25 Oct 1985
TL;DR: The history of the theory of averaging can be found in this paper, where a 4-dimensional example of Hopf Bifurcation is presented. But the history of averaging is not complete.
Abstract: Basic Material and Asymptotics.- Averaging: the Periodic Case.- Methodology of Averaging.- Averaging: the General Case.- Attraction.- Periodic Averaging and Hyperbolicity.- Averaging over Angles.- Passage Through Resonance.- From Averaging to Normal Forms.- Hamiltonian Normal Form Theory.- Classical (First-Level) Normal Form Theory.- Nilpotent (Classical) Normal Form.- Higher-Level Normal Form Theory.- The History of the Theory of Averaging.- A 4-Dimensional Example of Hopf Bifurcation.- Invariant Manifolds by Averaging.- Some Elementary Exercises in Celestial Mechanics.- On Averaging Methods for Partial Differential Equations.

1,765 citations

26 Sep 1996
TL;DR: In this paper, the existence and compactness of solution semiflows of linear systems are investigated. But the authors focus on the nonhomogeneous systems and do not consider the linearized stability of non-homogeneous solutions.
Abstract: 1. Preliminaries.- 1.1 Semigroups and generators.- 1.2 Function spaces, elliptic operators, and maximal principles.- Bibliographical Notes.- 2. Existence and Compactness of Solution Semiflows.- 2.1 Existence and compactness.- 2.2 Local existence and global continuation.- 2.3 Extensions to neutral partial functional differential equations.- Bibliographical Notes.- 3. Generators and Decomposition of State Spaces for Linear Systems.- 3.1 Infinitesimal generators of solution semiflows of linear systems.- 3.2 Decomposition of state spaces by invariant subspaces.- 3.3 Computation of center, stable, and unstable subspaces.- 3.4 Extensions to equations with infinite delay.- 3.5 L2-stability and reduction of neutral equations.- Bibliographical Notes.- 4. Nonhomogeneous Systems and Linearized Stability.- 4.1 Dual operators and an alternative theorem.- 4.2 Variation of constants formula.- 4.3 Existence of periodic or almost periodic solutions.- 4.4 Principle of linearized stability.- 4.5 Fundamental transformations and representations of solutions.- Bibliographical Notes.- 5. Invariant Manifolds of Nonlinear Systems.- 5.1 Stable and unstable manifolds.- 5.2 Center manifolds.- 5.3 Flows on center manifolds.- 5.4 Global invariant manifolds of perturbed wave equations.- Bibliographical Notes.- 6. Hopf Bifurcations.- 6.1 Some classical Hopf bifurcation theorems for ODEs.- 6.2 Smooth local Hopf bifurcations: a special case.- 6.3 Some examples from population dynamics.- 6.4 Smooth local Hopf bifurcations: general situations.- 6.5 A topological global Hopf bifurcation theory.- 6.6 Global continuation of wave solutions.- Bibliographical Notes.- 7. Small and Large Diffusivity.- 7.1 Destablization of periodic solutions by small diffusivity.- 7.2 Large diffusivity under Neumann boundary conditions.- Bibliographical Notes.- 8. Invariance, Comparison, and Upper and Lower Solutions.- 8.1 Invariance and inequalities.- 8.2 Systems and strict inequalities.- 8.3 Applications to reaction diffusion equations with delay.- Bibliographical Notes.- 9. Convergence, Monotonicity, and Contracting Rectangles.- 9.1 Monotonicity and generic convergence.- 9.2 Stability and steady state solutions of quasimonotone systems.- 9.3 Comparison and convergence results.- 9.4 Applications to Lotka-Volterra competition models.- Bibliographical Notes.- 10. Dispativeness, Exponential Growth, and Invariance Principles.- 10.1 Point dispativeness in a scalar equation.- 10.2 Convergence in a scalar equation.- 10.3 Exponential growth in a scalar equation.- 10.4 An invariance principle.- Bibliographical Notes.- 11. Traveling Wave Solutions.- 11.1 Huxley nonlinearities and phase plane arguments.- 11.2 Delayed Fisher equation: sub-super solution method.- 11.3 Systems and monotone iteration method.- 11.4 Traveling oscillatory waves.- Bibliographical Notes.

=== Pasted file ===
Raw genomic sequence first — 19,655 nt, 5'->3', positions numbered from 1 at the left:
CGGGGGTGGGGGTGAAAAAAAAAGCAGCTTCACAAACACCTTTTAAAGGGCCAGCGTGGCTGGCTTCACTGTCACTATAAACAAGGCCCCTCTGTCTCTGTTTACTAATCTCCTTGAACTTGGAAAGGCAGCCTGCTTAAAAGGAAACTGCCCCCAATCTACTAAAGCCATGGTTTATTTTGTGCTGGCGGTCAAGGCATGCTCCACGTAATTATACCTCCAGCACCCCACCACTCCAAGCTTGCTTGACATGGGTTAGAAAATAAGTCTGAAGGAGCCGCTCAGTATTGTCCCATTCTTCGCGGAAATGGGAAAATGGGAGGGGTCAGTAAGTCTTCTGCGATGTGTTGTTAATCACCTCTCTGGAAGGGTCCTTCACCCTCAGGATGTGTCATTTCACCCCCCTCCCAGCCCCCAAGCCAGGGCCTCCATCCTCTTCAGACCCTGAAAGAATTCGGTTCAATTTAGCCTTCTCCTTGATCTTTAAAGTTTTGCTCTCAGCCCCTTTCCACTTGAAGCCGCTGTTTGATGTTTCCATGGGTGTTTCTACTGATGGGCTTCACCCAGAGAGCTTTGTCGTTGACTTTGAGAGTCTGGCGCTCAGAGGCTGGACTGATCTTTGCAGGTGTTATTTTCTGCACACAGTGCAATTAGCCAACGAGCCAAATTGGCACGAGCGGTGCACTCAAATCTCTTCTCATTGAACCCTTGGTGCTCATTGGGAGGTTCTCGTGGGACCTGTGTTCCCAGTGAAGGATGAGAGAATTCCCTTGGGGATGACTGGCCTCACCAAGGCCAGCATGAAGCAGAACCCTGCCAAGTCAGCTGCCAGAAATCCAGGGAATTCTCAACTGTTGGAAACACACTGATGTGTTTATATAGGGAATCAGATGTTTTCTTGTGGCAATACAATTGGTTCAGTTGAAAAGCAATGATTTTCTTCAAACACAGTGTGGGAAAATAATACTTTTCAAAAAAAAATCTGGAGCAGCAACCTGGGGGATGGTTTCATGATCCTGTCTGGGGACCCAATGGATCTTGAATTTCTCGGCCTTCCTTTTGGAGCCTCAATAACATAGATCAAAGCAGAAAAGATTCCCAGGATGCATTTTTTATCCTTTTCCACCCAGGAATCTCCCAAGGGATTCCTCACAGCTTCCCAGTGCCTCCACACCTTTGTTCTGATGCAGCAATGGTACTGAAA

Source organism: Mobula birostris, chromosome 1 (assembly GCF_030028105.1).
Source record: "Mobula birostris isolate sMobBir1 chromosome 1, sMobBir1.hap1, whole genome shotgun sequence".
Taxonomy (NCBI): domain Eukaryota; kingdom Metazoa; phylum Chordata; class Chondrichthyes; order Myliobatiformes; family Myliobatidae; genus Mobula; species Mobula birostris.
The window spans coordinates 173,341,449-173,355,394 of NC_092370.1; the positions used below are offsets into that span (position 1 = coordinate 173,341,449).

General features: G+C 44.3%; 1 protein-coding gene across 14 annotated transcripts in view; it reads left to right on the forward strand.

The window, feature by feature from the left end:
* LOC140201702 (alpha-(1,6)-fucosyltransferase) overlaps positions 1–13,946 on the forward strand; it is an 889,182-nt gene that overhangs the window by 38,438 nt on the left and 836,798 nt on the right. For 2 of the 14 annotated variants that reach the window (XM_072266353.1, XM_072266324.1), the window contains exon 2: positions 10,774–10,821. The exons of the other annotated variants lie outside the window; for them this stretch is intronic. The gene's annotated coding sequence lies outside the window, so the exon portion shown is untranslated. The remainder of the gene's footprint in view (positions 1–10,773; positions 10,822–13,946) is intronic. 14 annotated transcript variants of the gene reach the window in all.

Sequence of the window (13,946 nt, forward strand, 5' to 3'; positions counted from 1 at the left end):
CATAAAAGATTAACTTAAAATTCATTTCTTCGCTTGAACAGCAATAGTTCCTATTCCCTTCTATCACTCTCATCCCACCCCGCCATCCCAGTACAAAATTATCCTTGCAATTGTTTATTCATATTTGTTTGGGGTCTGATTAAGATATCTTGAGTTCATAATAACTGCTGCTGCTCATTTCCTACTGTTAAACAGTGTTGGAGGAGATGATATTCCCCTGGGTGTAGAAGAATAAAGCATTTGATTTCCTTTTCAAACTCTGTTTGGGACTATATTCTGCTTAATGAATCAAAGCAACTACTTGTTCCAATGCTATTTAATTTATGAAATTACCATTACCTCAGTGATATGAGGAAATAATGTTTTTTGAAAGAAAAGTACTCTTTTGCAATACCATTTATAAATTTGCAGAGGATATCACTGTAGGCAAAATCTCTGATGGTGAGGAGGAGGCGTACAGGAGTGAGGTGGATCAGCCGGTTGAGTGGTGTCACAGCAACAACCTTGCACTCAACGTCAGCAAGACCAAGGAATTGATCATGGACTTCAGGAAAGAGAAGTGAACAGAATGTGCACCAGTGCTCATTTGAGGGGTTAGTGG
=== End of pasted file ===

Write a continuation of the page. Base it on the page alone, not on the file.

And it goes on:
1,747 citations